In September of 2010 I wrote a column titled, “The cat who came in from the cold,” about Tiger, our neighbor Bob’s cat, who, at a year old, came to live with Bob after a harrowing tale of abandonment by our neighbors to the south, adoption by some kindly neighbor ladies to the north, and a hilarious (if you weren’t one of the parties) custody saga between the ladies and Bob mediated by a pet psychic (hired by the ladies), who aurally communicated with Tiger – over the phone.
If there is one lesson I can never seem to learn, it’s that e-mail is the absolutely worst way to resolve a conflict. The reason, of course, is that it is virtually impossible to ensure that the recipient reads your e-mail in the same (hopefully conciliatory) tone in which you wrote it. In fact, you can pretty much guarantee that they won’t.
I think all of us year-round residents of La Jolla feel incredibly lucky to live in this beautiful oceanside community. But just as people on cell phones treat the rest of the world like deaf mutes, one can’t help but notice that summer tourists at a beach resort seem to have beamed themselves mentally to a parallel universe where traffic laws do not apply.
A mere month ago I conducted what I call a Preemptive Rodential Offensive, denuding my orange tree of 700-plus oranges to avert our annual summer rat invasion. A rat accompli, the only fauna I’d now have to deal with was our visiting grand dog, Winston.
As I said to my younger son, if you’re going to have a problem child, better that it be the dog. Our beloved but selectively complaint grand dog, Winston, is back again for another of his multi-month sojourns at Camp Grammy and Grampy.
It’s not everybody who can brag that their aunt was one of the world’s foremost authorities on bats’ ovaries. (OK, maybe the only one?) Even my mother, tiring of explaining her physiologist sister’s unique life work, would describe physiology to inquiring friends as something you did to rehabilitate invalids.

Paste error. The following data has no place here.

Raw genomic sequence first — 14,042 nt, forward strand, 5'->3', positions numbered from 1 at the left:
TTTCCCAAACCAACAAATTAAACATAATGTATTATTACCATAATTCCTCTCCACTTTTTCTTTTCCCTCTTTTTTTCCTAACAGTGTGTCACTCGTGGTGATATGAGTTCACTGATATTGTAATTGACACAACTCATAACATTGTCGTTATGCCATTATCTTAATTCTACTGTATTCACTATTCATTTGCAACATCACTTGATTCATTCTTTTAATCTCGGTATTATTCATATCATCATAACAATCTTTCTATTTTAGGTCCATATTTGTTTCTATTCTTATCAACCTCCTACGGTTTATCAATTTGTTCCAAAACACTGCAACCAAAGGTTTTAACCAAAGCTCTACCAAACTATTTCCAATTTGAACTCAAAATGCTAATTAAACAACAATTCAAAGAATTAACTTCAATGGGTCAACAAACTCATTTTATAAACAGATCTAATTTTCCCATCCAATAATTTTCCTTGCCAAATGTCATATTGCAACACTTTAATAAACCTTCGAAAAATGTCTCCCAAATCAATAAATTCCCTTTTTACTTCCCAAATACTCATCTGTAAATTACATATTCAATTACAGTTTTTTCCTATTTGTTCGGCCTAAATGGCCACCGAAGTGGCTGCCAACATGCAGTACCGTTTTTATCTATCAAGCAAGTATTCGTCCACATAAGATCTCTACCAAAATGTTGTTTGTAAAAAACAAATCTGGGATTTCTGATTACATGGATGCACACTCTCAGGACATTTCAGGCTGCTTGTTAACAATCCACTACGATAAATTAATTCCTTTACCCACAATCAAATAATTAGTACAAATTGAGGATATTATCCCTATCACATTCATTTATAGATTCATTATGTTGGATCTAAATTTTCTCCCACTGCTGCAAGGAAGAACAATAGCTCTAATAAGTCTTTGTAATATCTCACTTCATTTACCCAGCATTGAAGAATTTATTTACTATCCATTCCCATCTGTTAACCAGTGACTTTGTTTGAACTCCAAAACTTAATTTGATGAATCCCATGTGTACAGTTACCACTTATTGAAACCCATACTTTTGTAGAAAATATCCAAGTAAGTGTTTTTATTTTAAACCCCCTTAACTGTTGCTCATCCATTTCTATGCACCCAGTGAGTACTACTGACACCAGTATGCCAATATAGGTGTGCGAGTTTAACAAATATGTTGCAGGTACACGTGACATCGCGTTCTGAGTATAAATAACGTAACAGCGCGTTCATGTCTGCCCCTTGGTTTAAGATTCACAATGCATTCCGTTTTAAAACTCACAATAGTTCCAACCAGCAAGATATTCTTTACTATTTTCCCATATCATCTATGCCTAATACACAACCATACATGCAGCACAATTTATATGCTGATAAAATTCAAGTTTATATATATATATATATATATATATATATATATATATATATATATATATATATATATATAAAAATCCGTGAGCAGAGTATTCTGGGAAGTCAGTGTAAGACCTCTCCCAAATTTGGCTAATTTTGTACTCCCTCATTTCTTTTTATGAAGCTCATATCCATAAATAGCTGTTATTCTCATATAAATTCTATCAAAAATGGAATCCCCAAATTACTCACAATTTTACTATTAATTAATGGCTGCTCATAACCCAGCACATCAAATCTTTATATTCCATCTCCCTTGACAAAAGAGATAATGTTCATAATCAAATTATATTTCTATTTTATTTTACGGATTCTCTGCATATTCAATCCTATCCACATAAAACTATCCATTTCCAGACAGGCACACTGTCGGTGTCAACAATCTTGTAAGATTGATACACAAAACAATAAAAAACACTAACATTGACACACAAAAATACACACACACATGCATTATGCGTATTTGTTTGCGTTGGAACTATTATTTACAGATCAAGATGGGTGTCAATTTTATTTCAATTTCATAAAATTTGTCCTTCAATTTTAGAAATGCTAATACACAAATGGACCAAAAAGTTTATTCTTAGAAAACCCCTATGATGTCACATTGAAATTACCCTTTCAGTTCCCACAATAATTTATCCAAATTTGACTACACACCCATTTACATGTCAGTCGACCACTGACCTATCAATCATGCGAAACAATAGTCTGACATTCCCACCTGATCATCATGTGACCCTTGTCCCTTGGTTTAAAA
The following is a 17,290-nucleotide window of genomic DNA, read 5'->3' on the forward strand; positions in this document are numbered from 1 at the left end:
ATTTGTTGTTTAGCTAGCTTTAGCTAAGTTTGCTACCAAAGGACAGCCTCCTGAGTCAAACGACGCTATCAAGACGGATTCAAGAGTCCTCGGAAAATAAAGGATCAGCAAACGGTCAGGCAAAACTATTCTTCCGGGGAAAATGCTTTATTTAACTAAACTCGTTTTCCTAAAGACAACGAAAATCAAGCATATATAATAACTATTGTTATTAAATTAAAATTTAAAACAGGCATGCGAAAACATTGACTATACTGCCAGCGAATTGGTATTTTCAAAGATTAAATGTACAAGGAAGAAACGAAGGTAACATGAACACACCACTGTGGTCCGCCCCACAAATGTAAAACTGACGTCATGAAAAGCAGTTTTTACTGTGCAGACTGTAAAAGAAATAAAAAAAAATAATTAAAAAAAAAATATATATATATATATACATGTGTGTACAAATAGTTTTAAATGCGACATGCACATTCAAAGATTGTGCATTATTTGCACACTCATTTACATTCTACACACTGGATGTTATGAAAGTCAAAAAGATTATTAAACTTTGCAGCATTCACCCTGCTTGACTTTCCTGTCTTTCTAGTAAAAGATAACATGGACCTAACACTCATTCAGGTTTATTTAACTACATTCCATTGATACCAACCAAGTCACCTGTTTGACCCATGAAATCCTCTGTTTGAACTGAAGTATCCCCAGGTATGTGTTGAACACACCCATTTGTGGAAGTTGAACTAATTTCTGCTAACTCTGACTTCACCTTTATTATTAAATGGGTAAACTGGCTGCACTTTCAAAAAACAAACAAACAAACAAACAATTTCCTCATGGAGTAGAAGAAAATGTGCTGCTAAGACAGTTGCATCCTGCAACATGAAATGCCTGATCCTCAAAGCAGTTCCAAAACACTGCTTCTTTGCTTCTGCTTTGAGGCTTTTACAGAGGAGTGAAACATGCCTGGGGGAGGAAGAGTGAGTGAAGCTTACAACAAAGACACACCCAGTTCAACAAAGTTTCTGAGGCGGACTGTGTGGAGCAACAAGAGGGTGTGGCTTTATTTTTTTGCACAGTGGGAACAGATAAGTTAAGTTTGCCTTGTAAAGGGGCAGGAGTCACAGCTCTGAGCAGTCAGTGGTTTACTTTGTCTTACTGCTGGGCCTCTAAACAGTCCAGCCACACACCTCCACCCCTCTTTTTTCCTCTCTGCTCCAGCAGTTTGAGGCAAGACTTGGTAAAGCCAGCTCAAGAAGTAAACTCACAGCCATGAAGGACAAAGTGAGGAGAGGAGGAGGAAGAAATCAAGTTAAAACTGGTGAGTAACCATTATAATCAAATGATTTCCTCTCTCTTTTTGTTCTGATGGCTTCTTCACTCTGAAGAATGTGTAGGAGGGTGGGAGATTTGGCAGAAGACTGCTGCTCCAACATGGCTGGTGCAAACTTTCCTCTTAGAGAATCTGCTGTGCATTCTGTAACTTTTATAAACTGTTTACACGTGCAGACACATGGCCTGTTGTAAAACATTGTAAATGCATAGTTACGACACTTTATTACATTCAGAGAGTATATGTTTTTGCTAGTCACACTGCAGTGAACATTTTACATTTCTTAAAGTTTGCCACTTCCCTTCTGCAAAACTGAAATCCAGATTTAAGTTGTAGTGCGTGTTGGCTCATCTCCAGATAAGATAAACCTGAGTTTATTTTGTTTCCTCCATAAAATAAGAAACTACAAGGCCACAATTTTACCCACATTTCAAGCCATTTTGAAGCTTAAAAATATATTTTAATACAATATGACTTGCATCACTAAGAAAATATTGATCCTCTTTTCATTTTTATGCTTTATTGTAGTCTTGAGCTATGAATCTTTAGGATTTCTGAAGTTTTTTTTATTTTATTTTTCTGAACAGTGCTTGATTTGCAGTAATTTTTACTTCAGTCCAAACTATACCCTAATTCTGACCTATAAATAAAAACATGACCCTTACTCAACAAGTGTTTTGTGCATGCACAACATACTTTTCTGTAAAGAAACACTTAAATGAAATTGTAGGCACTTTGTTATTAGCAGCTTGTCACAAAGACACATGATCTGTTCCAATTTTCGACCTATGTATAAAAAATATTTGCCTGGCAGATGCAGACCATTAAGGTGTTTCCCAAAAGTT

Every teenager at some point ponders the question, “Just how stupid ARE my parents?” The query is usually related to some activity the teen has in mind that they’re fairly clear the folks wouldn’t approve of but which they really (like, REALLY) want to do anyway. So assessing the stupidity quotient of mom and dad is critical to the process.
When I read recently that new studies suggest that there could be a connection between calcium supplements and heart disease, I officially gave up on medical science. Sorry, science, it’s just over between us.
When I first moved to San Diego, I was puzzled that people invited me out for coffee or lunch “if it’s not raining.” Did restaurants and coffee shops in sunny places like San Diego close in inclement weather? Efforts to get to the bottom of this were initially unsuccessful until it was finally explained to me why Southern Californians don’t go out in showery conditions: It’s wet.
I was thinking about writing a guide on how to be a good mother-in-law, but truthfully it can all be summed up in two words: “Shut. Up.”My long-time motto, to which I have, alas, faithfully failed to adhere, has always been “A closed mouth gathers no feet.” As anyone who has read my column for a while might guess, letting an opinion go unvoiced is not my strong suit.